Article – Rinehart tips early shipments for Roy Hill iron ore mine

2 September 2014
Paul Garvey
The Australian

GINA Rinehart believes her $10 billion Roy Hill iron ore mine can buck the trend of construction delays in the mining sector, with the billionaire targeting a first shipment ahead of schedule.

In a statement posted to the Roy Hill website yesterday, Mrs Rinehart flagged her expectation that the ambitious development would beat its construction deadline.
“Roy Hill’s staff morale is high, and the hardworking team hope to be able to bring the first shipment due September 2015, ahead of time”, Mrs Rinehart said.
Once complete, the mine will produce 55 million tonnes a year of iron ore.
“This is a project that will employ thousands of Australians for decades and earn much needed export revenue for Australia,” Mrs Rinehart said.
“Roy Hill is currently the largest single mainland construction project in Australia.”
The Australian mining industry has been beset by cost overruns and delays in recent years as numerous developments competed for skills and equipment. But Roy Hill faces comparatively less competition, with most miners having wrapped up their expansion plans and instead focusing on cost-cutting.
Mrs Rinehart’s Hancock Prospecting owns a 70 per cent interest in Roy Hill. Posco, Marubeni, STX Corp and China Steel hold the remainder.
The construction of Roy Hill comes amid a backdrop of cooling iron ore prices, which have fallen by more than 30 per cent so far this year.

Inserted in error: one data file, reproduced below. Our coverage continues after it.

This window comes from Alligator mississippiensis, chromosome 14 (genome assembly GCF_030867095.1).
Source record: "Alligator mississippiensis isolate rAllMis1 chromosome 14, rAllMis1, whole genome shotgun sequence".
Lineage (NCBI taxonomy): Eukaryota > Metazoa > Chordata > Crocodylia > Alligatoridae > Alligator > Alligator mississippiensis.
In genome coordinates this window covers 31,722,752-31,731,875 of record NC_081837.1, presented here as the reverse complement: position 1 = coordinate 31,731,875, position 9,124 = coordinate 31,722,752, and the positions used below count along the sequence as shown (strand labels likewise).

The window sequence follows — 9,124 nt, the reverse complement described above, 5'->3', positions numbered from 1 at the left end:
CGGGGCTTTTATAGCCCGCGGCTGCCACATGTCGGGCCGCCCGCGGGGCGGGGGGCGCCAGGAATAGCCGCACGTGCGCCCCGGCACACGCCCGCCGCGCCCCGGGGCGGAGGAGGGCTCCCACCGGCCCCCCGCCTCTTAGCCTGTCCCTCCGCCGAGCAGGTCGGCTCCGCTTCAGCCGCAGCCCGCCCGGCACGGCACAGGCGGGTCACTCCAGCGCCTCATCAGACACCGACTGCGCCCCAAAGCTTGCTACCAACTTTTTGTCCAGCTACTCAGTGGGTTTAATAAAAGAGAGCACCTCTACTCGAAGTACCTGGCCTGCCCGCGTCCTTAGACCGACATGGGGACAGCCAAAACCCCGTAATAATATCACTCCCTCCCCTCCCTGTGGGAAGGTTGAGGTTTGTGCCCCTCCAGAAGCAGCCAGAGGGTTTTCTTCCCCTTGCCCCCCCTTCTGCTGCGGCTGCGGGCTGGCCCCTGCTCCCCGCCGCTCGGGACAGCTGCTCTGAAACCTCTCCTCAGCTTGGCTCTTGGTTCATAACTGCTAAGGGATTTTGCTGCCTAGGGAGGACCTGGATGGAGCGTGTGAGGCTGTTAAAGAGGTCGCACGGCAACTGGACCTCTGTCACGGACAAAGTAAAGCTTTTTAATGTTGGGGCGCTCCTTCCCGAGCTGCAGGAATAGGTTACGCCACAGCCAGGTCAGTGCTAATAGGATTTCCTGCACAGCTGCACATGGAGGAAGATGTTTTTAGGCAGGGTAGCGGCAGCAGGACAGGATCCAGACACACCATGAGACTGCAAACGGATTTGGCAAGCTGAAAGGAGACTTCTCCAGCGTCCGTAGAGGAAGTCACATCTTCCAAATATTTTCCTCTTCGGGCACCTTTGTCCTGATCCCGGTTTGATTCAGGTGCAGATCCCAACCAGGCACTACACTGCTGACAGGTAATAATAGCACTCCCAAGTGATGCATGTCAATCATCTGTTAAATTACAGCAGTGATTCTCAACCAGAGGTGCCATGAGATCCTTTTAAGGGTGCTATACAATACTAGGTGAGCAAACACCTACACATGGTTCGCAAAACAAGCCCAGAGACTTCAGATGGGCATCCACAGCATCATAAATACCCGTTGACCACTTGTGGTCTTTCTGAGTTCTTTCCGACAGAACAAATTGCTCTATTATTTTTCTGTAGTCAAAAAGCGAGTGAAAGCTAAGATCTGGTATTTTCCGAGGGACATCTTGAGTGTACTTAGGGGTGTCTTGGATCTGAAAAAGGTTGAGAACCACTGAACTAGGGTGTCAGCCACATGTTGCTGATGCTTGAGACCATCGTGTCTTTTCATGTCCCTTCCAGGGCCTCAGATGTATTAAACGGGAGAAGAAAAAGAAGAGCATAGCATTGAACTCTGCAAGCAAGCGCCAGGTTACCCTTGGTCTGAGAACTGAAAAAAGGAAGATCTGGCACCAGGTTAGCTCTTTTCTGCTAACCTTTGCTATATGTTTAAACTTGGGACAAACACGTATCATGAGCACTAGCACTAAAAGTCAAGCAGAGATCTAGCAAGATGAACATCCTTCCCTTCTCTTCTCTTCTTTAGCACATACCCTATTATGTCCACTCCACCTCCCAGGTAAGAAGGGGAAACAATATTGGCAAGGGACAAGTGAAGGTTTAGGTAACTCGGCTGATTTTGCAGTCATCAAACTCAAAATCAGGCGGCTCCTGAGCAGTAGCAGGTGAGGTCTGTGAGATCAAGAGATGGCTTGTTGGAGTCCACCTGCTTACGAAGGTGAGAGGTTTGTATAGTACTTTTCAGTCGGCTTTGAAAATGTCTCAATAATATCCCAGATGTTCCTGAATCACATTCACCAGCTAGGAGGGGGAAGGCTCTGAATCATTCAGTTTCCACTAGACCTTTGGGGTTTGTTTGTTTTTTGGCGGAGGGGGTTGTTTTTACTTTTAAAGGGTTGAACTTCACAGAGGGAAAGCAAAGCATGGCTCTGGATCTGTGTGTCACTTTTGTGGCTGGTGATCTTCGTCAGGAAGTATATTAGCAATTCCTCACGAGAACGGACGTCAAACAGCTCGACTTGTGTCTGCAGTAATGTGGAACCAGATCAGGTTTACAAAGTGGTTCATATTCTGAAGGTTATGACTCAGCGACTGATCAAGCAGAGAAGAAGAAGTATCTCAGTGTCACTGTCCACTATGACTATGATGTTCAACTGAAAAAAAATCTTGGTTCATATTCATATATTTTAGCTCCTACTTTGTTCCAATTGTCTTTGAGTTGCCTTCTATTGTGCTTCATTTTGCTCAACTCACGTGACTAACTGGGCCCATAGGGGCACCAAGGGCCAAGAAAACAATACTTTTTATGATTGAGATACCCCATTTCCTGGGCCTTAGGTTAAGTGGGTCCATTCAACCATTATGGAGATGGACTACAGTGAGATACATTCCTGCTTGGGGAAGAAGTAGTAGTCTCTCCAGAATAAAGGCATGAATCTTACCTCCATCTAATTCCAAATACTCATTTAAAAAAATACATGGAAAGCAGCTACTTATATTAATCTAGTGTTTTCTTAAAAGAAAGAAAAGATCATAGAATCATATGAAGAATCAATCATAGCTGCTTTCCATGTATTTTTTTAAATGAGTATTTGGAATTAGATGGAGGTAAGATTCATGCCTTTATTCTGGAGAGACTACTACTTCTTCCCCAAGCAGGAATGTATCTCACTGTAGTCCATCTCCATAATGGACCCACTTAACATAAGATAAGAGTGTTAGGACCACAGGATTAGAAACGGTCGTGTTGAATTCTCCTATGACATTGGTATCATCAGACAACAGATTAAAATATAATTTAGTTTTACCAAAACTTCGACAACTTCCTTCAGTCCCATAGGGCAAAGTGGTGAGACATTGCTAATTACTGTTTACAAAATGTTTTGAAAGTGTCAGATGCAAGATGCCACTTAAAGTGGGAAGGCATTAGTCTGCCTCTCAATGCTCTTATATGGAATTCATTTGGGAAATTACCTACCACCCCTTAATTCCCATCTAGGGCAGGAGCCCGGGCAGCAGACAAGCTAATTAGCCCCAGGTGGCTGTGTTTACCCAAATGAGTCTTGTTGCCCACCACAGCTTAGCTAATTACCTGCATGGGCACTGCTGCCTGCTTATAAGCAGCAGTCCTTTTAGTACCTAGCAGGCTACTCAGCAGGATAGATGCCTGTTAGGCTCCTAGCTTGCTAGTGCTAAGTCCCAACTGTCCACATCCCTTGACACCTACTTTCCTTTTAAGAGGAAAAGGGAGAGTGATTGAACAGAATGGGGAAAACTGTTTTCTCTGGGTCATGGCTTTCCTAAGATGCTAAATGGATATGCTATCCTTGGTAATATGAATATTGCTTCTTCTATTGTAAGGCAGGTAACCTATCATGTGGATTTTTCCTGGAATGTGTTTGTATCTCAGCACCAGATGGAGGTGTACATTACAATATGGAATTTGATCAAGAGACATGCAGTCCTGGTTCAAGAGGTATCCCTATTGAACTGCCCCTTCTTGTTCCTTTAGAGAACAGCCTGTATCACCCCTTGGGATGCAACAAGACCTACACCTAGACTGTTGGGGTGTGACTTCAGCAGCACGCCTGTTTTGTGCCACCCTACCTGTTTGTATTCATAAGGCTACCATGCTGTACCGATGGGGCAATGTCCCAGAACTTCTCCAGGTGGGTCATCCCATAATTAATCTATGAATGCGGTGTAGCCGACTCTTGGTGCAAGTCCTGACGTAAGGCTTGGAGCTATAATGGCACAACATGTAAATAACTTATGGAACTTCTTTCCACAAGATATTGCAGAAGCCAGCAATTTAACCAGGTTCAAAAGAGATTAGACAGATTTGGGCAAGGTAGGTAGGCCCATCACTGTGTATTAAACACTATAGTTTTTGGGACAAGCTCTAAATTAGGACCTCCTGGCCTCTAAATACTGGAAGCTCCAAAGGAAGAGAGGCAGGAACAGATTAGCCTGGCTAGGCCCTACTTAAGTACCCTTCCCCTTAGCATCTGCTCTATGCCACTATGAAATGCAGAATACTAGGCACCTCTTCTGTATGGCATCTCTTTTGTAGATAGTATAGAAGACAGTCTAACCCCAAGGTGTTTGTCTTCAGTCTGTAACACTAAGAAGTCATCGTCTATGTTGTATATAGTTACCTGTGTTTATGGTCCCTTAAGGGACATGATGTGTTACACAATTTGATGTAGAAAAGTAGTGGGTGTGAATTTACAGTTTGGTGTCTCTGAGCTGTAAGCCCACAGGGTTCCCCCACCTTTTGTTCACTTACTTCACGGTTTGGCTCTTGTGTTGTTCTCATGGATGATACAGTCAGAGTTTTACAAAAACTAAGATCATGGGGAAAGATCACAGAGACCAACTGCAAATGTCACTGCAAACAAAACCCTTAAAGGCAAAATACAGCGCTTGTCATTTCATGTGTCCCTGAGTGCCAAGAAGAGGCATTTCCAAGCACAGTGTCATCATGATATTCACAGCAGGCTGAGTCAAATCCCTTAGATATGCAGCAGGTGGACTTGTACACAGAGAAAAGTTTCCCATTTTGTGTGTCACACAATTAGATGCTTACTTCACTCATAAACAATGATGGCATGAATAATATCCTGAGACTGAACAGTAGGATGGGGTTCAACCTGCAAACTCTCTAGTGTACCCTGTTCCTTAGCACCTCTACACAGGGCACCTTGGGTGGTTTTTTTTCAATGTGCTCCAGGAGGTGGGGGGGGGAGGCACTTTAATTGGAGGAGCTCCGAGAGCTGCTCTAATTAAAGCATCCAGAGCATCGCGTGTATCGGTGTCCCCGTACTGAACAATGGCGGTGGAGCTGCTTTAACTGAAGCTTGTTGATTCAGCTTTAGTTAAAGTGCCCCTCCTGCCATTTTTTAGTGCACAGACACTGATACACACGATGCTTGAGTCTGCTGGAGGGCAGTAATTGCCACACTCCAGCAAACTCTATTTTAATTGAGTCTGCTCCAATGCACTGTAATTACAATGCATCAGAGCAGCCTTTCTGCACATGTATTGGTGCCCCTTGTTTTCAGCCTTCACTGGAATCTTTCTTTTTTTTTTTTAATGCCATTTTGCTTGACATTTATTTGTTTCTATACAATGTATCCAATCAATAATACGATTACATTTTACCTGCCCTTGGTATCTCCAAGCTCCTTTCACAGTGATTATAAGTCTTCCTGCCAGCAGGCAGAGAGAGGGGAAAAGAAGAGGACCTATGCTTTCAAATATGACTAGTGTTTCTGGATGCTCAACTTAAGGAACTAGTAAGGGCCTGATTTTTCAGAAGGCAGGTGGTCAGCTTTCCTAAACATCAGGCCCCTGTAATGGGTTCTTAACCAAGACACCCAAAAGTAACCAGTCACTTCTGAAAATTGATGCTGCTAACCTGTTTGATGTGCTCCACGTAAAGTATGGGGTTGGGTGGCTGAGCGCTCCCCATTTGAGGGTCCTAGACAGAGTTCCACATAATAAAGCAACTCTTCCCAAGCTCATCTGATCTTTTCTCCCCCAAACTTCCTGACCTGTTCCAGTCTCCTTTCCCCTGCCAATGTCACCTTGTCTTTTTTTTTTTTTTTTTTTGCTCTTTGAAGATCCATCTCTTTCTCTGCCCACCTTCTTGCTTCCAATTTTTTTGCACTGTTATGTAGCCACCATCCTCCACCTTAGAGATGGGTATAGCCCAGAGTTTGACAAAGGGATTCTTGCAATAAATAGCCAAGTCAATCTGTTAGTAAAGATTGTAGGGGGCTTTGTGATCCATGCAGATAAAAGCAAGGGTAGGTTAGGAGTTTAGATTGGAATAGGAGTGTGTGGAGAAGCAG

The fall has been blamed on an influx of new iron ore production from heavyweights Rio Tinto, BHP Billiton and Fortescue Metals Group, as well as a softening in China’s economic growth rate.
Roy Hill is expected to rank among the lower cost iron ore mines, offering it comparative insulation from the falling price.
Courtesy of The Australian

Popular Posts

WA-first for mining jobs a welcome step
Could Western Australia SECEDE from the rest of the nation? How nearly all of Australia’s $100BILLION iron ore exports come from WA – $38,000 per resident – and the state could easily pay its own way
IT’S TIME TO CUT RED TAPE, RESET SECTOR: WAGNER
Countdown on but space industry dragged back to Earth by bureaucratic delays
Ore exports at risk from marine pilot border ban
Red tape is costing jobs
Salt and potash project a boost to regional WA jobs
State should thank iron ore for helping fund COVID fight